In defense of the Royal Oak Buffalo Wild Wings

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The second installment in a series where Lee DeVito defends things that are kind of awful.

If you went to one of metro Detroit's more hotly anticipated restaurants the night after it opened, you'd probably be looking at, what, a 40-minute wait to be seated? Not so at the new Royal Oak Buffalo Wild Wings which opened Monday.

While we were initially bummed to see a Barnes & Noble (OK, yes, a chain bookstore) turn into another area B-Dubs, it was after 9 p.m. on a Tuesday and we were hungry. We breezed right in.

The first thing we noticed was how bright the interior was — not the feeling of a dark sports bar. At first we thought the brightness might be due to the myriad TVs playing the game — all of the games, actually — but then we remembered it was part of the chain's new family-friendly "stadia" design.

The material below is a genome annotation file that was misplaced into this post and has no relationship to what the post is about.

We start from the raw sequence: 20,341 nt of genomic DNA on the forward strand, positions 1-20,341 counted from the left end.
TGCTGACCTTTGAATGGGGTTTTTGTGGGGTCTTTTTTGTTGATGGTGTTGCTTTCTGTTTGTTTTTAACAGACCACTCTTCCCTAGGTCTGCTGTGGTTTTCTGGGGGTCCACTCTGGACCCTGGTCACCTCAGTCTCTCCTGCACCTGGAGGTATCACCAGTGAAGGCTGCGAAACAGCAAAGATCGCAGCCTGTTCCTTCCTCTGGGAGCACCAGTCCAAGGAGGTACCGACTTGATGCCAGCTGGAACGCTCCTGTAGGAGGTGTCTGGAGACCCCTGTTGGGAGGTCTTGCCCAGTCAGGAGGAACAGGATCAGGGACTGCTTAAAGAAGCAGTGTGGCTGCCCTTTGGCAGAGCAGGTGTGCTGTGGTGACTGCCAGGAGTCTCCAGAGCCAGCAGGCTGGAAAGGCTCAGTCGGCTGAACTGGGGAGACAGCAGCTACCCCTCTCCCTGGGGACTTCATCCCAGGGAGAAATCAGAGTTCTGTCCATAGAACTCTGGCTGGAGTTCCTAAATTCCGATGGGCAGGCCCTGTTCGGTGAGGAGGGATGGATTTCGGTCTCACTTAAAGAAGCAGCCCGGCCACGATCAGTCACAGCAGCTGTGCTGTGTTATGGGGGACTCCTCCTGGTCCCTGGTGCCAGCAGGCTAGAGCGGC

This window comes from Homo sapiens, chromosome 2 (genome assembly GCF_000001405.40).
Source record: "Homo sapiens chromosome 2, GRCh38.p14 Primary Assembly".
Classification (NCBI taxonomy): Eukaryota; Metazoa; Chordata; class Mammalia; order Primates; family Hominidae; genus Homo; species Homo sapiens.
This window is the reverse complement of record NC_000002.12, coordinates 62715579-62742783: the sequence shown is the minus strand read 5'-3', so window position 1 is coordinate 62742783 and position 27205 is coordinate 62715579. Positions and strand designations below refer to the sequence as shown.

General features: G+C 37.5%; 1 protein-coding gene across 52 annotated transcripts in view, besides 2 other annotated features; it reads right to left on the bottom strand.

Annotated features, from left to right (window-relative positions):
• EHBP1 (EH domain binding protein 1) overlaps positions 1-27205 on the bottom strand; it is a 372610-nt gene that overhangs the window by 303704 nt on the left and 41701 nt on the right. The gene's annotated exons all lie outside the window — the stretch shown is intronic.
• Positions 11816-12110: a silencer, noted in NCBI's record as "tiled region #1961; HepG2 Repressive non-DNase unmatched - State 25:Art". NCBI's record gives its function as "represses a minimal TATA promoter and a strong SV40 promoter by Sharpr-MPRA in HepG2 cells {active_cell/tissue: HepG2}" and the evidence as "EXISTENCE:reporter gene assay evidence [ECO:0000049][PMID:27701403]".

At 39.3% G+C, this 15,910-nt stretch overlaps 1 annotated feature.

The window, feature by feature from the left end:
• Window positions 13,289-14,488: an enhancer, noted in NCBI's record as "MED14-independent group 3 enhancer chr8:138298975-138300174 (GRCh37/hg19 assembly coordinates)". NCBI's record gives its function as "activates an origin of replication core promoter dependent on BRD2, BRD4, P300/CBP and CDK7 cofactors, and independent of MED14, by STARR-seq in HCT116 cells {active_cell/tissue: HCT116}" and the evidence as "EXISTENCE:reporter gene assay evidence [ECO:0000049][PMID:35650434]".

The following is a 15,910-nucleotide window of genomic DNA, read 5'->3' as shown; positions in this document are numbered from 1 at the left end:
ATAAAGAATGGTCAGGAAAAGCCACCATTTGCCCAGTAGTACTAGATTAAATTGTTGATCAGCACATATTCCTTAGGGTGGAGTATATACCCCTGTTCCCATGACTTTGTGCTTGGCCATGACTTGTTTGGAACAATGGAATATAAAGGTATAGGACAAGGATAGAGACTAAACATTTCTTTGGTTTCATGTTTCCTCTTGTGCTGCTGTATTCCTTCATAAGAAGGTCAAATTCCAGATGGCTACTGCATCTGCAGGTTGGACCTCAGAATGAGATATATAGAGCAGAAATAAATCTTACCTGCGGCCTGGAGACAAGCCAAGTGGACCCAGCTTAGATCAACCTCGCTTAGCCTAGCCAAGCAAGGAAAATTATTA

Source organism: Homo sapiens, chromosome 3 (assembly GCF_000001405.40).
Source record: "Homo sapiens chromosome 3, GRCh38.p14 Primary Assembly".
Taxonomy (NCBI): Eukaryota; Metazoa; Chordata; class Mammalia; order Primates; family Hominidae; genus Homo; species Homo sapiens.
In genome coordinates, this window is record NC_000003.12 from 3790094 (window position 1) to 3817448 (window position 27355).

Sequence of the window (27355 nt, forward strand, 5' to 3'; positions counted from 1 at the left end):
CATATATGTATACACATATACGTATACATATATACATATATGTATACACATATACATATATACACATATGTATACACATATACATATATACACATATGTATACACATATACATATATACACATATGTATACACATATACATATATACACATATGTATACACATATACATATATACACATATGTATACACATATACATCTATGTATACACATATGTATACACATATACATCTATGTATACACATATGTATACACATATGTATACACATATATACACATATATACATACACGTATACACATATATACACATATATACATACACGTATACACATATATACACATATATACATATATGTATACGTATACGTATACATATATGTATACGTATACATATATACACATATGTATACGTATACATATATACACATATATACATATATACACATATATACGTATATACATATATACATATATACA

We'll leave the "should you be bringing the kids to the bar?" debate for another day, mostly because it was kinda of nice to actually be able to talk at a reasonable volume. But also, look at those faux-brick walls. B-Dubs isn't billing itself as an authentic sports bar. It's the simulacrum of a sports bar. So?

As we were looking around, trying to remember what all the bookshelves looked like, we felt a little gross — but that was probably just because our fingers were covered in buffalo sauce. As for books, check out John K. King Used & Rare Books or Book Beat.


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